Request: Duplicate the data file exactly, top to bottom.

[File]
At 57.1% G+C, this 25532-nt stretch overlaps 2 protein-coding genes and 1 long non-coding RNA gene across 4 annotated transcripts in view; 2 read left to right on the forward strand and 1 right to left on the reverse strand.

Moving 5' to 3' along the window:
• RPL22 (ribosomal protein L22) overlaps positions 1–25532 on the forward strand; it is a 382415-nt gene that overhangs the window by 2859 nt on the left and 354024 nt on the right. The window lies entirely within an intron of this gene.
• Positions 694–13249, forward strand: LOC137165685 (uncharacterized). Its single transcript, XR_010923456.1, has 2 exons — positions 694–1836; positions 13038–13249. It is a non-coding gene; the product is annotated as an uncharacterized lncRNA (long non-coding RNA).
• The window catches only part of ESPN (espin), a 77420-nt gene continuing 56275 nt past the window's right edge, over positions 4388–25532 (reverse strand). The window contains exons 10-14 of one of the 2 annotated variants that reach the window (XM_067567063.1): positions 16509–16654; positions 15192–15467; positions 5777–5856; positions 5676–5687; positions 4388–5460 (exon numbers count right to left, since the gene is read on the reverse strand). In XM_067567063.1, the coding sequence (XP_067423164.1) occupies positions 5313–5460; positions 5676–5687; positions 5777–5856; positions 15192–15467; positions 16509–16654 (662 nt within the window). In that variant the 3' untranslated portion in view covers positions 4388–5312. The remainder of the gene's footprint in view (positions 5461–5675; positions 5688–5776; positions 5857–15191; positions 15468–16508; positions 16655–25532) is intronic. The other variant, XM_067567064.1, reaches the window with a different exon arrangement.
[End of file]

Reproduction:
At 57.1% G+C, this 25532-nt stretch overlaps 2 protein-coding genes and 1 long non-coding RNA gene across 4 annotated transcripts in view; 2 read left to right on the forward strand and 1 right to left on the reverse strand.

Moving 5' to 3' along the window:
• RPL22 (ribosomal protein L22) overlaps positions 1–25532 on the forward strand; it is a 382415-nt gene that overhangs the window by 2859 nt on the left and 354024 nt on the right. The window lies entirely within an intron of this gene.
• Positions 694–13249, forward strand: LOC137165685 (uncharacterized). Its single transcript, XR_010923456.1, has 2 exons — positions 694–1836; positions 13038–13249. It is a non-coding gene; the product is annotated as an uncharacterized lncRNA (long non-coding RNA).
• The window catches only part of ESPN (espin), a 77420-nt gene continuing 56275 nt past the window's right edge, over positions 4388–25532 (reverse strand). The window contains exons 10-14 of one of the 2 annotated variants that reach the window (XM_067567063.1): positions 16509–16654; positions 15192–15467; positions 5777–5856; positions 5676–5687; positions 4388–5460 (exon numbers count right to left, since the gene is read on the reverse strand). In XM_067567063.1, the coding sequence (XP_067423164.1) occupies positions 5313–5460; positions 5676–5687; positions 5777–5856; positions 15192–15467; positions 16509–16654 (662 nt within the window). In that variant the 3' untranslated portion in view covers positions 4388–5312. The remainder of the gene's footprint in view (positions 5461–5675; positions 5688–5776; positions 5857–15191; positions 15468–16508; positions 16655–25532) is intronic. The other variant, XM_067567064.1, reaches the window with a different exon arrangement.